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Joe Biden’s Next Economic Crisis: A Recession?

Joe Biden
President Joe Biden delivers remarks on the situation in Afghanistan, Monday, August 16, 2021 in the East Room of the White House. (Official White House Photo by Adam Schultz)

Are Joe Biden’s policies creating the conditions for a recession? Today’s very strong labor market numbers do not bode well for President Biden’s prospects in this November’s mid-term elections.

By confirming Federal Reserve Chair Jerome Powell’s characterization of the labor market as “tight to an unhealthy degree”, today’s employment numbers leave the Fed with little option but to slam on the monetary policy brakes to get the inflation genie back into the bottle. That in turn risks precipitating an economic recession in the run-up to November’s election.

The excessive strength in the labor market needs to be seen in the context of today’s high inflation rate. It is not only that consumer price inflation has risen to almost 8 percent or to a forty-year high. It is also that Russia’s Ukrainian invasion and China’s Covid-induced lockdown of a number of major cities threaten to send US inflation meaningfully higher in the months immediately ahead.

The Russian invasion might do so by having sent international oil and food prices through the roof. At the same time, the Chinese Covid lockdown now threatens to delay the repair of disrupted supply chains and to increase international shipping costs.

With inflation already running substantially above its 2 percent inflation target, the last thing that the Fed needs is an excessively tight labor market. Yet that is what the most recent labor market numbers are now suggesting that we have. At 3.6 percent, unemployment is now at close to its pre-pandemic lows, while job openings exceed those seeking employment by a record amount. Equally troubling is the fact that hourly wage earnings are now increasing at a 5.6 percent annual clip.

Already before today’s numbers, Mr. Powell conceded that inflation was proving to be more permanent a phenomenon than the Fed had anticipated. He also suggested that the Fed might need to start hiking interest rates in 50 basis point increments rather than the more normal 25 basis point increases in order to regain control over inflation. Today’s strong labor market numbers would seem to leave the Fed with little option but to start doing so at its next scheduled policy meeting on May 15-16.

Signs of the Recession to Come? 

In the best of circumstances, the Fed’s task of slaying the inflation beast without producing a hard economic landing would not be easy. However, it would seem to be particularly difficult today at a time when equity valuations are at nosebleed levels experienced only once before in the last one hundred years and when housing prices are higher than they were before the 2006 housing market bust even in inflation-adjusted terms. This has raised the real risk that in slamming on the monetary policy brakes, the Fed might burst the current equity and housing market bubble with untoward economic consequences.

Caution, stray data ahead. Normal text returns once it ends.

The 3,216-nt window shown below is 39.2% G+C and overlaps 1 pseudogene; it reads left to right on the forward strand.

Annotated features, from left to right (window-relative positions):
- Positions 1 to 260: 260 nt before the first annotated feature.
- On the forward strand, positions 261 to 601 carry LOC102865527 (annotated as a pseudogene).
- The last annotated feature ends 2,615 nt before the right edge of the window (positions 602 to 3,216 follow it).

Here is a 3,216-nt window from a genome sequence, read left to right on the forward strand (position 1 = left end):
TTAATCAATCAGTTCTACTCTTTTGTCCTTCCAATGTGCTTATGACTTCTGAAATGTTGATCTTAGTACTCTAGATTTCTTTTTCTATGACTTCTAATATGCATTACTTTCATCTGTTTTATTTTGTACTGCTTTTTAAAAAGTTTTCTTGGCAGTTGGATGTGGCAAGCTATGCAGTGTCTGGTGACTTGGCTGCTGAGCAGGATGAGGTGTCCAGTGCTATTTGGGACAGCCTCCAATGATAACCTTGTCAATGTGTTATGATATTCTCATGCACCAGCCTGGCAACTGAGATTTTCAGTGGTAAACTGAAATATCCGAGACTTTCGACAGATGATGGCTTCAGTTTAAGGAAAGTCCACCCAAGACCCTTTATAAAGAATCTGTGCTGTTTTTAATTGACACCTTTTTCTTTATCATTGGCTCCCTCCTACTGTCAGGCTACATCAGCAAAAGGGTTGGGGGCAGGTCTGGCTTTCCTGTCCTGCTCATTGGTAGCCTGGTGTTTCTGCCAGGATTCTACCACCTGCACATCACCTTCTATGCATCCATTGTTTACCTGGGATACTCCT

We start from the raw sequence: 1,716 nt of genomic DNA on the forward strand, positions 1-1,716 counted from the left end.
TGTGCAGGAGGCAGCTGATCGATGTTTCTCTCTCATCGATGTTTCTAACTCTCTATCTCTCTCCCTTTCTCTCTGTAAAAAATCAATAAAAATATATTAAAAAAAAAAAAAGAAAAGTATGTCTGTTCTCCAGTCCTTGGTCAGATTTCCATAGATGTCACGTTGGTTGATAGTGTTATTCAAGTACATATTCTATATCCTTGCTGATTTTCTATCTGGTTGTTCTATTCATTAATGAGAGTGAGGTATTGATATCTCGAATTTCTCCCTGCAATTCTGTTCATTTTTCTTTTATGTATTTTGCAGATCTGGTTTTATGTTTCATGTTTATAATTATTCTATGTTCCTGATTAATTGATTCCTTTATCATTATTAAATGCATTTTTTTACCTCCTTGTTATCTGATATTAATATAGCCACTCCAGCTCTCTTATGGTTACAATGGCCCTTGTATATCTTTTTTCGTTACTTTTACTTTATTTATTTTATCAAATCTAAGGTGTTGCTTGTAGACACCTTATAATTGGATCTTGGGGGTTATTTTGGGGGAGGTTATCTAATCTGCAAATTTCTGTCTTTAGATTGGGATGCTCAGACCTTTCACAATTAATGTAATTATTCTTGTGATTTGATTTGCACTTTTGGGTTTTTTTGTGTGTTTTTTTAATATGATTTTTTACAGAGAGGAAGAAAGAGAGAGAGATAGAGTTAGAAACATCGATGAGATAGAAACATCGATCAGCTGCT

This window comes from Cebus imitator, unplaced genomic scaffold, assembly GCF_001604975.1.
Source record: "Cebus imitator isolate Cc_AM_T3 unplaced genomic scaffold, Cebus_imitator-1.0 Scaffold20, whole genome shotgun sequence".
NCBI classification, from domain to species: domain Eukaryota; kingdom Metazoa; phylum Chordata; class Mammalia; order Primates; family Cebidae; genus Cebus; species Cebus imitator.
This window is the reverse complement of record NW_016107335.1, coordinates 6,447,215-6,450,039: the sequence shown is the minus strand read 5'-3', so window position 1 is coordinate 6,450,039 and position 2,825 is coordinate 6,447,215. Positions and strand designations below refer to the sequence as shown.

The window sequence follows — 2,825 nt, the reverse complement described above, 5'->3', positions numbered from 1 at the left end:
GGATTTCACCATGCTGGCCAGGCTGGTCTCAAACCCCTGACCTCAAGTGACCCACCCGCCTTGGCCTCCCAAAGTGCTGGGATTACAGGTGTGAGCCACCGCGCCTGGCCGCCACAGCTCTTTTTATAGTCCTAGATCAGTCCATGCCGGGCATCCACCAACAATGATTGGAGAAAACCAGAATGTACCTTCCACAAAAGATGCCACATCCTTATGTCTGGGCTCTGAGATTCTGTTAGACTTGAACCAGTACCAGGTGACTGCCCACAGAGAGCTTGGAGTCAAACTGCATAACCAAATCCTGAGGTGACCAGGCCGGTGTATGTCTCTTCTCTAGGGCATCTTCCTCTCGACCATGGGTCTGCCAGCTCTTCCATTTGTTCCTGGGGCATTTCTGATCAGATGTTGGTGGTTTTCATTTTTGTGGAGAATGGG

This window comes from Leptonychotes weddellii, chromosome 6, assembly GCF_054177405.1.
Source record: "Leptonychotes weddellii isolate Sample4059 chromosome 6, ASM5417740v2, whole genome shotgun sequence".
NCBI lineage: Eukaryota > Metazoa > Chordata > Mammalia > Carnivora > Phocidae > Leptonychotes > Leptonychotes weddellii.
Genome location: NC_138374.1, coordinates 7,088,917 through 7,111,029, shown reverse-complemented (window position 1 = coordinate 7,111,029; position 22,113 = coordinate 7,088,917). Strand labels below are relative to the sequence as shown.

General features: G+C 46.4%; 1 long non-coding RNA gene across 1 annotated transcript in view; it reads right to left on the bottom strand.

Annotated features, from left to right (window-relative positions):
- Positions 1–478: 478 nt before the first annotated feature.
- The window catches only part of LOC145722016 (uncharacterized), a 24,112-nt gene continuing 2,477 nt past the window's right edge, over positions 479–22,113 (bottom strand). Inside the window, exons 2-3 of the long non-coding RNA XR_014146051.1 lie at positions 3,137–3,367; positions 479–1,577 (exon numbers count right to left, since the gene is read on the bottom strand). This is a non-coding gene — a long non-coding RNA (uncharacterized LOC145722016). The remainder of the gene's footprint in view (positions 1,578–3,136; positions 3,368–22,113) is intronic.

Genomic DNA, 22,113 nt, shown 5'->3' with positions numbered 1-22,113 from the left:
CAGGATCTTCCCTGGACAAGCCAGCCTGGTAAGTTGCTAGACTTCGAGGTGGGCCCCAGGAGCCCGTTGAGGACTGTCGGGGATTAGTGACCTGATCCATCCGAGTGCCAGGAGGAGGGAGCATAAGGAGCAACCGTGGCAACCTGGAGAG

Following today’s strong labor market numbers announcement, 2-year Treasury bond yields rose above 10-year Treasury bond yields on the expectation that the Fed would soon have to start increasing interest rates in earnest. This has to be of concern to Mr. Biden for his November election prospects since the so-called inversion of the yield curve has been among the best economic recession predictors. Indeed, since 1955, every time that the yield curve inverted, a recession followed within six to twenty-four months.

Here Comes the Recession?

The moral of the story would seem to be that if one wants to win elections, one needs to get the timing of one’s economic policies right. By having rushed through Congress his excessively large $1.9 trillion American Rescue Plan in March 2021, Mr. Biden did succeed in producing a strong economic boom last year. However, he also managed to help drive inflation up to a forty-year high. That now seems to be setting us up for a hard economic landing on the eve of the November elections.

Desmond Lachman joined AEI after serving as a managing director and chief emerging market economic strategist at Salomon Smith Barney. He previously served as deputy director in the International Monetary Fund’s (IMF) Policy Development and Review Department and was active in staff formulation of IMF policies. Mr. Lachman has written extensively on the global economic crisis, the U.S. housing market bust, the U.S. dollar, and the strains in the euro area. At AEI, Mr. Lachman is focused on the global macroeconomy, global currency issues, and the multilateral lending agencies.

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Desmond Lachman joined AEI after serving as a managing director and chief emerging market economic strategist at Salomon Smith Barney. He previously served as deputy director in the International Monetary Fund’s (IMF) Policy Development and Review Department and was active in staff formulation of IMF policies. Mr. Lachman has written extensively on the global economic crisis, the U.S. housing market bust, the U.S. dollar, and the strains in the euro area. At AEI, Mr. Lachman is focused on the global macroeconomy, global currency issues, and multilateral lending agencies.

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